Your branded products don’t have to be books. Some blogs sell merchandiseprint magazines, audio books and courses, and other products.

***

I hope this post will show you some of the creative ways people are making money through their blogs. It can be easy to approach the challenge of making money online from a very narrow angle and blinker yourself to rarer possibilities that may be a better fit with your blog.

Most importantly, don’t be afraid to trail-blaze and invent a business model that is perfect for your blog, even if it doesn’t exist yet!

How to Avoid the Physical Hazards of Blogging

hazards of blogging-health.png
Today Massage Therapist Lovelyn Bettison from Art of Balanced Living and Massage Therapy Benefits writes some tips on How to Avoid the Physical Hazards of Blogging.

Sitting in a chair in front of a computer for extended amounts of time isn’t the best thing for your health. As bloggers we do it on a regular basis. This puts us at risk of getting neck, shoulder and upper back pain, carpal tunnel syndrome, and lower back and sciatic nerve pain. Don’t be scared. I’m not saying that choosing to be a blogger condemns you to a lifetime of pain. If you know how to take care of yourself, you can prevent these problems from occurring.

I’m a licensed massage therapist. When I decided to start blogging professionally, I was well aware of the physical risks, but I ignored them and worked on my blogs for hours on end. I ignored the tingling in my palms and numbness in my fingertips and continued to work. I knew these were signs of carpal tunnel syndrome, but I didn’t care because I had a job to do. Then one morning I woke up, and I couldn’t turn my head to the right. The right side of my neck and my right shoulder throbbed with pain. That’s when I decided that I needed to change the way I work.

The Problems

Carpal tunnel syndrome is caused by compression of the nerve that runs through the wrist into the hand. This nerve is called the median nerve. The median nerve passes through a thin space in your wrist, along with the tendons that connect to your fingers. When these tendons become overworked, they get inflamed and put pressure on the median nerve. This causes the burning, tingling and numbness associated with carpal tunnel syndrome. If left untreated, carpal tunnel syndrome can cause atrophy of the muscles in the hand and loss of the ability to grip. Trust me, you don’t want that to happen.

The neck, shoulder and back pain associated with working at the computer come from bad posture and staying in one position too long. Sciatica can develop from sitting down too long. All of these problems can be solved by making a few simple changes.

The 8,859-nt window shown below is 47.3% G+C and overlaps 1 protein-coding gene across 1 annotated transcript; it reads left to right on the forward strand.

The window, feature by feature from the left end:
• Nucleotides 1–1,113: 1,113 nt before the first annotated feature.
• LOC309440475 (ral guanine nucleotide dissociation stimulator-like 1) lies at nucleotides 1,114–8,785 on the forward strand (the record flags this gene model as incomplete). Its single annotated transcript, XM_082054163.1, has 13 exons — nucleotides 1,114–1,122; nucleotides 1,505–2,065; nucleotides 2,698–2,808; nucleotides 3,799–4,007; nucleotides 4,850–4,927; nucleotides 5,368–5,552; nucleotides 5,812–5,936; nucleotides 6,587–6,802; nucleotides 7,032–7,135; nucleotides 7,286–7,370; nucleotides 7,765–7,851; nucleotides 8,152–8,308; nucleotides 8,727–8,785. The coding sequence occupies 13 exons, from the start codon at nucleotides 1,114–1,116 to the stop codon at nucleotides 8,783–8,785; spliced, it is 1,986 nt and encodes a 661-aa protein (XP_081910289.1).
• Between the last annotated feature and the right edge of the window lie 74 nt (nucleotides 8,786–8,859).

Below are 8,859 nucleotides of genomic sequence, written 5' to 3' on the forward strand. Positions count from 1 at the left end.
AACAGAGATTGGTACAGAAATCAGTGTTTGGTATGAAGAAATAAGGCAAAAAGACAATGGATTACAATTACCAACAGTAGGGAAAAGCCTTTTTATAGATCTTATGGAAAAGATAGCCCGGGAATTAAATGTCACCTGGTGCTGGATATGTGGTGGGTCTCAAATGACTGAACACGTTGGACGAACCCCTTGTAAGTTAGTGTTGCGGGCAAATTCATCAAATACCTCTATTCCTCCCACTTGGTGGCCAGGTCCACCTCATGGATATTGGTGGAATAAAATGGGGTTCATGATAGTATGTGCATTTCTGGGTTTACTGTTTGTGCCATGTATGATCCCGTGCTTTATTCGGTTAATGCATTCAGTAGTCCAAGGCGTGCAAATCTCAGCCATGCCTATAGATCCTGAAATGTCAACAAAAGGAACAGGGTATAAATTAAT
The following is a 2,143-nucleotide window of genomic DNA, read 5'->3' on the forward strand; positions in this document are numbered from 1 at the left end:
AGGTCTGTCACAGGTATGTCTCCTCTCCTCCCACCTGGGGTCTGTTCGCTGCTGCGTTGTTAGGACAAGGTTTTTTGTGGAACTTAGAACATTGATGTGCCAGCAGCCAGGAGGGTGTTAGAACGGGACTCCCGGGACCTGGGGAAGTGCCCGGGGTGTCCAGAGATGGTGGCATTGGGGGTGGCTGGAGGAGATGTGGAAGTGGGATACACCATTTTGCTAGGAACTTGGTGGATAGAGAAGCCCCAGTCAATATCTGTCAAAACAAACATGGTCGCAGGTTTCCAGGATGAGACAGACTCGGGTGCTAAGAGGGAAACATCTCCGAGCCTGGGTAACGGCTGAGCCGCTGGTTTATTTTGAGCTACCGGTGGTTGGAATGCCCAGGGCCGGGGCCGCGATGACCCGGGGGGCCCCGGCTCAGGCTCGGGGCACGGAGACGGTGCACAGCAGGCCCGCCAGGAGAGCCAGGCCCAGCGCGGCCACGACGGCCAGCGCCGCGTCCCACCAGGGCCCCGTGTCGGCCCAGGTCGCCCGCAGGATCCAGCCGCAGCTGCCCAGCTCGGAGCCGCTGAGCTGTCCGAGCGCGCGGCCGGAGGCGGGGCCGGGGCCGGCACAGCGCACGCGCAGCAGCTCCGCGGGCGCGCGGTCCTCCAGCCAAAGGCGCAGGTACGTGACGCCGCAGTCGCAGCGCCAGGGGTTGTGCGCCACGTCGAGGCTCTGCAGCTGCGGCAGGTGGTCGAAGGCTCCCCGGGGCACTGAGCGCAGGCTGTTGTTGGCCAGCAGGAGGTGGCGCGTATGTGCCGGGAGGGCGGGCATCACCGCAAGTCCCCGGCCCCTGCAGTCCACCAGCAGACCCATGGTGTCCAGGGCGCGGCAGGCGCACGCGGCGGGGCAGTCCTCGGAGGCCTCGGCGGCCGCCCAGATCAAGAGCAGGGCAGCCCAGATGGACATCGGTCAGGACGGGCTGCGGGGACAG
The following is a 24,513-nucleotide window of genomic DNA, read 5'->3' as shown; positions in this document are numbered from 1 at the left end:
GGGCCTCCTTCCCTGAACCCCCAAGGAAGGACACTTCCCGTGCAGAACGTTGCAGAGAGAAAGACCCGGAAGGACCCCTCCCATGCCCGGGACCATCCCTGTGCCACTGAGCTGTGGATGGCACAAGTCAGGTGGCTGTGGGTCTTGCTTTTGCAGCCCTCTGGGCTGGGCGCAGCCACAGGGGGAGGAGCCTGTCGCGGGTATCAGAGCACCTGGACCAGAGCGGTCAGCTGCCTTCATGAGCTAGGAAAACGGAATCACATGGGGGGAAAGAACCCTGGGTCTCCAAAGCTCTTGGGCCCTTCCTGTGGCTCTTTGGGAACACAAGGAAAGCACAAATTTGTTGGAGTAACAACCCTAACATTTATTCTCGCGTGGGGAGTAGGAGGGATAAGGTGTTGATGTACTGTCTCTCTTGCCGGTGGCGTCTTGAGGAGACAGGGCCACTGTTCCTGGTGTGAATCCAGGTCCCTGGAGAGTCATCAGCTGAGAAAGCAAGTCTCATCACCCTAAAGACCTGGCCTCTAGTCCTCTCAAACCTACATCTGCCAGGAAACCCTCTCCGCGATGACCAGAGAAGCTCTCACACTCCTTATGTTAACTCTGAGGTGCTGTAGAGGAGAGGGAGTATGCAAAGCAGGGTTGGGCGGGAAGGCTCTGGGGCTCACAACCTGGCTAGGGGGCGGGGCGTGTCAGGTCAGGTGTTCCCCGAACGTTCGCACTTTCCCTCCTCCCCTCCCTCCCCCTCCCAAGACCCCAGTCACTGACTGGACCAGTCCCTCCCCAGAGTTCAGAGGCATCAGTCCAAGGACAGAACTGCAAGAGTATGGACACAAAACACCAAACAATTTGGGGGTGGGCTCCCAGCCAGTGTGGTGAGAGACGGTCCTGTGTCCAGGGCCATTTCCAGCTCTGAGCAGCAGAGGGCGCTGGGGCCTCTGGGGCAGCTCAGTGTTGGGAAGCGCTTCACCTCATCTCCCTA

Posture is Key

Don’t slouch. If you slouch with your shoulders rounded forward, you’ll get upper back and neck pain. When you’re at your computer you should sit with your back relaxed yet straight. That may sound like a contradiction to some, but it’s possible.

When most people try to sit up straight, they pull back their shoulders and thrust out their chests and end up putting more strain on their backs. When you sit up straight try to imagine you’re being pulled up from the crown of your head. Your shoulders should be relaxed. Your arms should hang loosely at your sides. Your head and neck should be straight. Place both feet flat on the floor in front of you about hip width or wider apart.

Adjust your monitor height. If you have to look up or down to see you monitor, you need to change its height. Most people’s monitors are too low. Try putting some books under it to change the height.

Buy an ergonomic keyboard. When you type your wrists should be straight. If they’re bent at all you’re putting yourself at risk of developing carpal tunnel syndrome. A good ergonomic keyboard is an excellent investment. I have a laptop, but when I’m working at home I use an ergonomic keyboard with it.

Get back support. If you have low back problems, get a chair with good back support or roll up a hand towel and place it in the small of your back.

Take your hand off the mouse. Holding your hand on the mouse causes tension in your neck and shoulders. When you’re not using the mouse let go of it. Learn shortcuts on your computer. This doesn’t only save time, it reduces the amount of time you use the mouse and that saves you the pain of not being able to turn your head. I learned this lesson the hard way.

Take frequent breaks. Get up every hour and move around the room. I’ve set up my work station so that I can work while standing up. If I’m working on something that I don’t want to take a break from, I’ll stand up for awhile. If you can maintain good posture and stand to work, it’s a good way to give your sciatic nerve a rest.